Fox-IT was called into question in 2011, after the company had been linked to supplying repressive regimes in the Middle East. Then director Ronald Prins stated to Vrij Nederland in 2011 that Fox-IT had been ‘quite naive’ in its early years. The company was present at a surveillance fair in Iran in 2003 and the ISS World fair in Dubai in 2011, but Fox-IT didn‘t do any business with dictatorial regimes.

    Internal documents and research by Buro Jansen & Janssen shed new light on the activities of Fox-IT in the Gulf region. From 2006 onwards, the Middle East was an important market for the sale of the FoxReplay and the Fox DataDiode particularly. The Delft company gave workshops in the region during which it tried to sell its products to government bodies, the military and intelligence services of, for example, Syria, Egypt, Saudi Arabia and the United Arab Emirates.

    The company made a reseller agreement with the controversial company AGT. Fox-IT didn’t set any conditions as to which countries and clients its products would be allowed to be sold. In 2007 Fox-IT advised its partner company and intermediary AGT about evading the American trade embargo against Syria. In 2008 the company provided a training to the National Defence Council in Egypt during the dictatorship of Mubarak.  And in 2011 Fox-IT was involved in the establishment of the Forensic Lab, a surveillance project of the Saudi Home Office.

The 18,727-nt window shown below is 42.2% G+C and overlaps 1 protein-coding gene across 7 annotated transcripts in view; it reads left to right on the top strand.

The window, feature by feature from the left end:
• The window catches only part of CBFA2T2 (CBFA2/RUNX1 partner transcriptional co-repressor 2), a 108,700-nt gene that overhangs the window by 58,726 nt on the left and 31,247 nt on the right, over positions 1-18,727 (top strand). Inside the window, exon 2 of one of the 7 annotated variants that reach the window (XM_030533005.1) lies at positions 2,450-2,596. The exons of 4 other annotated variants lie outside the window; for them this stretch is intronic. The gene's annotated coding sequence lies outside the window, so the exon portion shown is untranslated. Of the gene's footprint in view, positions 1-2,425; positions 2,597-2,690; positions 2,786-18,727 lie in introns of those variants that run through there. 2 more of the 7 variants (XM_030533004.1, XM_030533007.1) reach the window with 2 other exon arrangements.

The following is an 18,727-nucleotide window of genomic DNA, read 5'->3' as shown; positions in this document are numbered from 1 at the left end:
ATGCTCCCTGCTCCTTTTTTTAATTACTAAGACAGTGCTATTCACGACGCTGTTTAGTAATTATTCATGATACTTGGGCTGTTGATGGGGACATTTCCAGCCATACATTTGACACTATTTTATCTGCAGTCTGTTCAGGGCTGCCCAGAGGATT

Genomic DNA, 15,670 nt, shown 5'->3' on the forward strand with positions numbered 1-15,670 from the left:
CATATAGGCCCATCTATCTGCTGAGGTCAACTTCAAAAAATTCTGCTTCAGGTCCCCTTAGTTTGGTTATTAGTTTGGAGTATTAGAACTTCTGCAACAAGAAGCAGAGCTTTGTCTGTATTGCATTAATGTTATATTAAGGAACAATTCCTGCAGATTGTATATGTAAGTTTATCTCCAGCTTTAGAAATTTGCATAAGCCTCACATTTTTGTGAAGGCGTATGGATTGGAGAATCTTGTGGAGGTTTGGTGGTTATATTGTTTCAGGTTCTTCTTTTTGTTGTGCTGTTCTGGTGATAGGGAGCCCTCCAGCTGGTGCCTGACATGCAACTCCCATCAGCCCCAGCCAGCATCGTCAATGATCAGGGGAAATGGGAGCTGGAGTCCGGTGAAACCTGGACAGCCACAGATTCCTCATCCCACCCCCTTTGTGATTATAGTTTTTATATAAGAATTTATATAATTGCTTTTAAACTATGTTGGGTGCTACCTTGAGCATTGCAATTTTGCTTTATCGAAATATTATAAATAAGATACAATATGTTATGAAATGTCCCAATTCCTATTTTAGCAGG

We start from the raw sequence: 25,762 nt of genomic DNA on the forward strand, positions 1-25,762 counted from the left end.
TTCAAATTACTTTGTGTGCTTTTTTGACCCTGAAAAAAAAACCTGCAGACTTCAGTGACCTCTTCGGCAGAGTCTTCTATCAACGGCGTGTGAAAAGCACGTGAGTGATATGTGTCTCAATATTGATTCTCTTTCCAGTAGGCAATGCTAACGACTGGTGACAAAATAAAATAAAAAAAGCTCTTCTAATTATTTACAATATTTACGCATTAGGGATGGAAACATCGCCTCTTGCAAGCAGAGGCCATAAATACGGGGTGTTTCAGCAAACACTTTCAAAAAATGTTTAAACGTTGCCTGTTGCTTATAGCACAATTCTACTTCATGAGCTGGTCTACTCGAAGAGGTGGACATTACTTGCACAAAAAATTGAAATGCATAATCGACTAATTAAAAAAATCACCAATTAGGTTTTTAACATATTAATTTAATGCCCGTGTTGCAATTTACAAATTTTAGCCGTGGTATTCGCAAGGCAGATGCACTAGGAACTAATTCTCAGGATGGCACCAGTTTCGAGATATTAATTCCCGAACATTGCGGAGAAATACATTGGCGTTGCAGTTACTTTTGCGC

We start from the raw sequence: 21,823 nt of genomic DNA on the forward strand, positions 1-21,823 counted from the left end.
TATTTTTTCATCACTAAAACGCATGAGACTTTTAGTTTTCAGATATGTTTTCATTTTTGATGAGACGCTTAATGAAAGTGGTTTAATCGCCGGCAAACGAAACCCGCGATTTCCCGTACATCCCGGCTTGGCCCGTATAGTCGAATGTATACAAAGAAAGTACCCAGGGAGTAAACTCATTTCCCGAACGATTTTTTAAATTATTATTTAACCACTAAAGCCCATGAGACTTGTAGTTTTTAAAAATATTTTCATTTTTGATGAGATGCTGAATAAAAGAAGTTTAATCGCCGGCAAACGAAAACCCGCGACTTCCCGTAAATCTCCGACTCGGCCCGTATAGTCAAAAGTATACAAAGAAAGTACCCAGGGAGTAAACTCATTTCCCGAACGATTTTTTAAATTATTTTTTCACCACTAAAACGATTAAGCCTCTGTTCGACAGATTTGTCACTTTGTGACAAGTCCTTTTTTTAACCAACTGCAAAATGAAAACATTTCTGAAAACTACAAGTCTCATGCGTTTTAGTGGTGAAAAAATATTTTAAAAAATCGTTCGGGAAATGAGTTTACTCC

So, it’s a bit of an understatement to call Fox-IT naive. In doing so Ronald Prins downplayed the company’s role in the Middle East. It wasn’t until 2015 that Fox-IT drafted an MVO (Socially Responsible Entrepreneurship) policy. The controversy surrounding the company apparently hadn’t been reason enough to directly draft an MVO policy. For a company with lots of pretentions, which is an important partner of the Dutch government, it’s remarkably late with implementing an MVO policy. It’s more than naive, it speaks of a lack of accountability.

    Former director Ronald Prins admits as much in an interview with House of Einstein. In this he says that Fox-IT “has made quite some progress”. According to Prins the company now has “lists of countries with which we do or don’t want to cooperate”. His remarks call into question past activities of Fox-IT in the Middle East.

    Meanwhile, in several countries companies are being sued for supplying to repressive regimes in the region. Further inquiry into the possible illegal trading of Fox-IT in the region is warranted.